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Nowadays, PEX pipes have become the more popular plumbing option for both external and internal applications. Aside from their flexibility, they maintain their properties at a much wider temperature range than traditional copper or PVC piping. But will PEX freeze in crawl spaces?
Actually, PEX pipes are pretty freeze-resistant. They don’t burst as readily as other types of pipes do even after multiple freeze/thaw cycles. That said, you should protect your pipes with proper insulation if they’re running through a crawl space where the temperature regularly drops below 20°F (-6°C).
So let’s go over PEX properties and whether it’s the right option for your crawl space plumbing.
PEX, or cross-linked polyethylene, is a type of polyethylene polymer that gets reinforced through the process of cross-linking. This process simply means that the polymer units are connected to one another by several bonds at once, making the polymer both sturdier and more flexible.
Cross-linking is also why PEX pipes are more freeze-resistant. According to the Plastic Pipe Institute (PPI), PEX pipes can withstand temperatures as low as -40°F (-40°C) without losing their bendability. They only start to become brittle at temperatures lower than -180°F (-118°C).
In that sense, PEX pipes are better than copper pipes, that freeze at around 32°F (0°C), and can burst if the temperature drops to 20°F (-6.6°C). The same goes for PVC pipes, which lack the flexibility of PEX.
You can use PEX pipes in a crawl space. In fact, it’s a better option than other types of traditional piping in exposed areas such as crawl spaces, attics, as well as outdoor applications.
This choice should save you some money from the get-go since PEX pipes are pretty flexible and require fewer connectors when run around corners or in curved positions.
The fittings or connectors are the weakest points in any plumbing plan. These tend to burst at a higher rate than pipes, so minimizing their number protects your house from leaks should the temperature drop too low.
Now that we’ve established that PEX pipes are a good choice for crawl spaces, we need to address the issue of insulation.
Most plumbing codes, including the ICC International Plumbing Code, agree on one thing; you should never install pipes in an outdoor space subjected to freezing temperatures “unless adequate provision is made to protect such pipes from freezing by insulation or heat or both.”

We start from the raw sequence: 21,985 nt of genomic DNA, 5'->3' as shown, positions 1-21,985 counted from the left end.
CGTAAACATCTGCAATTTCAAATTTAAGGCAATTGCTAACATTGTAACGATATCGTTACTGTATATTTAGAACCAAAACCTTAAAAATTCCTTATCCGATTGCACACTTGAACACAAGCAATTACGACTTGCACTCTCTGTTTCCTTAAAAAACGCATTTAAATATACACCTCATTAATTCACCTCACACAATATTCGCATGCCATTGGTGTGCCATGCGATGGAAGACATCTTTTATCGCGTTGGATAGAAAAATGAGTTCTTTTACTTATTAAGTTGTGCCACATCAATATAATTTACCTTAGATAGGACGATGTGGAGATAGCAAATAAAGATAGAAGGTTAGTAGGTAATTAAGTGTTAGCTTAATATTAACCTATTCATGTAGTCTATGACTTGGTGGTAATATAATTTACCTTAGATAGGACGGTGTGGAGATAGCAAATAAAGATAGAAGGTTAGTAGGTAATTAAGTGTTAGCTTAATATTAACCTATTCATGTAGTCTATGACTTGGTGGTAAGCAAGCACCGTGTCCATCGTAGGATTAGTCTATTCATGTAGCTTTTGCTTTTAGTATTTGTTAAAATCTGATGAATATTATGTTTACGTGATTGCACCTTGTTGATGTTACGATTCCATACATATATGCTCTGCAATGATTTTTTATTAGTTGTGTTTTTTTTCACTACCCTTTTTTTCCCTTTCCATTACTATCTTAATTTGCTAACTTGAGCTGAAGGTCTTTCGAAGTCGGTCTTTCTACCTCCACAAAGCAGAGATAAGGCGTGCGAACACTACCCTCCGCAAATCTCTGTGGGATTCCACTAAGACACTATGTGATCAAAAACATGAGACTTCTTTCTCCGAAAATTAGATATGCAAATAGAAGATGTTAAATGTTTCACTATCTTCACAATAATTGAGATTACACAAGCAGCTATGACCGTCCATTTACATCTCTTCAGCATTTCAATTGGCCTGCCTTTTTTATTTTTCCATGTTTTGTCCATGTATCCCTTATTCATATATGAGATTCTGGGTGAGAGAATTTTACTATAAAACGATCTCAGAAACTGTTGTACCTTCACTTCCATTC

This means that you should definitely insulate PEX pipes in your crawl space if you live in an area where temperatures drop in the winter.
The IAPMO Uniform Solar, Hydronics and Geothermal Code (USHGC) even requires that any kind of pipe in a solar thermal system be insulated if the ambient temperature drops below 46°F (8°C). This should protect the pipes from expanding and contracting too much, causing premature failures.
There are a couple of options you have when it comes to insulation material for PEX pipes. You can either opt for foam or fiberglass pipe insulation.
This is a more modern material used for insulation. Foam works by trapping air inside the cell structure, and since air is a bad heat conductor, it stops heat from leaving the pipe to the ambient air.
Foam pipe insulation comes in two types, either a continuous length pipe that has no opening, or one with a seam along the middle and a self-adhesive. The first type is made to be installed with the pipe during construction, and the second can be done after construction.
- More elastic and can work for corners
- Higher R-value than fiberglass when using the same diameter.
- Easier to install if you’re using prefabricated foam tubes
- Heat sensitive, where it can shrink to the pipe surface if excessively heated.
- Runs a little pricier than fiberglass.
Fiberglass has been around as an insulation option for some time, and it excels as backing when you’re insulating interior walls.
You can also get fiberglass pipe insulation tubes that are pretty easy to install. You just slide them onto the pipe and seal them with the adhesive tape that comes pre-attached to the fiberglass tube.
- Cheaper than foam insulation
- Can be installed by amateurs
- Needed in larger diameters which can make it impossible to install in some areas.
- You should use a respirator or gas mask when working with it.
After you’ve decided which type of insulation to use, you can start the insulation process pretty easily by following these steps:
- Measure the length and diameter of the pipes running along the crawl space.
- Get the correct diameter of prefabricated insulation tubes and cut them according to the length of the pipes without the joints.
- Remove the self-adhesive tape backing and secure the insulation tubes to the pipes
- Cut pieces for the corners and use strong duct tape to overlap them with the pipe-length insulation
- Make sure there are no air gaps trapped inside, and that the whole length of the pipes is adequately covered with insulation.
This is a crucial step because when water freezes at two points along the length of the pipe, the ice plugs cause a piston effect that can lead to pressure buildup between them. This is actually the leading cause for burst PEX pipes, not the expansion of the pipes.
Will PEX freeze in a crawl space?
Well, PEX pipes can withstand freezing temperatures pretty well. They remain flexible even at -40°F (-40°C), but you generally want to avoid exposing them to too many freeze/thaw cycles.
That’s why you should insulate any PEX pipes running under a crawl space to avoid any burst pipe situations. This is especially important if you live in a place where the temperature drops below 20°F (-6.6°C) often during the winter.
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